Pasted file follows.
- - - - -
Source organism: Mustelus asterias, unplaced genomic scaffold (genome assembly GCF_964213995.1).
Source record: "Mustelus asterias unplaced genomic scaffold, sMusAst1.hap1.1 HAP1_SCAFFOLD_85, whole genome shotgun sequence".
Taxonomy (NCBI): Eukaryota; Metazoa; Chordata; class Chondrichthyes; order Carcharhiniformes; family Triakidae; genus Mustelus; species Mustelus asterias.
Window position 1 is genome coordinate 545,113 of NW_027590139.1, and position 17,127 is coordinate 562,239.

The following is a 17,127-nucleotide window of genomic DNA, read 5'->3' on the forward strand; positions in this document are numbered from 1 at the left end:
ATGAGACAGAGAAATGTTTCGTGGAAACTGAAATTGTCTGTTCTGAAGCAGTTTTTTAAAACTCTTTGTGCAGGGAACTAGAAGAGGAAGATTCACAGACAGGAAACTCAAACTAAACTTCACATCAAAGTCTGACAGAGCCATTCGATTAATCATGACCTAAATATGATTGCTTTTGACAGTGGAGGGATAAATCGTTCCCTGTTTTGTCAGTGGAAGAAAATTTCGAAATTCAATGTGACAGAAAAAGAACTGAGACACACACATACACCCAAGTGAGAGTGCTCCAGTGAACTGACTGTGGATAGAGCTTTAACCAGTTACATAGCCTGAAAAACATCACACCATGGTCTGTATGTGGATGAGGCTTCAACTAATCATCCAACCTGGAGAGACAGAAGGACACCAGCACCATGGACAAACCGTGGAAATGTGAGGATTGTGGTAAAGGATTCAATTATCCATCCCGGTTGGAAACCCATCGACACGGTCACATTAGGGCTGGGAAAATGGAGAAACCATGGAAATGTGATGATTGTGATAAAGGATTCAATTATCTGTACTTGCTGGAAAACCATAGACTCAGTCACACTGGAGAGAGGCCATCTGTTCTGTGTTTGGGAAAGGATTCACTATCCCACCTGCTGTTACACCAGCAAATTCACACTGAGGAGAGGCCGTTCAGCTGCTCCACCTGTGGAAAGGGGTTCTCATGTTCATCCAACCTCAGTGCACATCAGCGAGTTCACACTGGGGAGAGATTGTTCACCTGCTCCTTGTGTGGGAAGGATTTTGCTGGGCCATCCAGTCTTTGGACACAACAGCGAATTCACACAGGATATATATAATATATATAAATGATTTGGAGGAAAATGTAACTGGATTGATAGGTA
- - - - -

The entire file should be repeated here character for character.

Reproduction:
Source organism: Mustelus asterias, unplaced genomic scaffold (genome assembly GCF_964213995.1).
Source record: "Mustelus asterias unplaced genomic scaffold, sMusAst1.hap1.1 HAP1_SCAFFOLD_85, whole genome shotgun sequence".
Taxonomy (NCBI): Eukaryota; Metazoa; Chordata; class Chondrichthyes; order Carcharhiniformes; family Triakidae; genus Mustelus; species Mustelus asterias.
Window position 1 is genome coordinate 545,113 of NW_027590139.1, and position 17,127 is coordinate 562,239.

The following is a 17,127-nucleotide window of genomic DNA, read 5'->3' on the forward strand; positions in this document are numbered from 1 at the left end:
ATGAGACAGAGAAATGTTTCGTGGAAACTGAAATTGTCTGTTCTGAAGCAGTTTTTTAAAACTCTTTGTGCAGGGAACTAGAAGAGGAAGATTCACAGACAGGAAACTCAAACTAAACTTCACATCAAAGTCTGACAGAGCCATTCGATTAATCATGACCTAAATATGATTGCTTTTGACAGTGGAGGGATAAATCGTTCCCTGTTTTGTCAGTGGAAGAAAATTTCGAAATTCAATGTGACAGAAAAAGAACTGAGACACACACATACACCCAAGTGAGAGTGCTCCAGTGAACTGACTGTGGATAGAGCTTTAACCAGTTACATAGCCTGAAAAACATCACACCATGGTCTGTATGTGGATGAGGCTTCAACTAATCATCCAACCTGGAGAGACAGAAGGACACCAGCACCATGGACAAACCGTGGAAATGTGAGGATTGTGGTAAAGGATTCAATTATCCATCCCGGTTGGAAACCCATCGACACGGTCACATTAGGGCTGGGAAAATGGAGAAACCATGGAAATGTGATGATTGTGATAAAGGATTCAATTATCTGTACTTGCTGGAAAACCATAGACTCAGTCACACTGGAGAGAGGCCATCTGTTCTGTGTTTGGGAAAGGATTCACTATCCCACCTGCTGTTACACCAGCAAATTCACACTGAGGAGAGGCCGTTCAGCTGCTCCACCTGTGGAAAGGGGTTCTCATGTTCATCCAACCTCAGTGCACATCAGCGAGTTCACACTGGGGAGAGATTGTTCACCTGCTCCTTGTGTGGGAAGGATTTTGCTGGGCCATCCAGTCTTTGGACACAACAGCGAATTCACACAGGATATATATAATATATATAAATGATTTGGAGGAAAATGTAACTGGATTGATAGGTA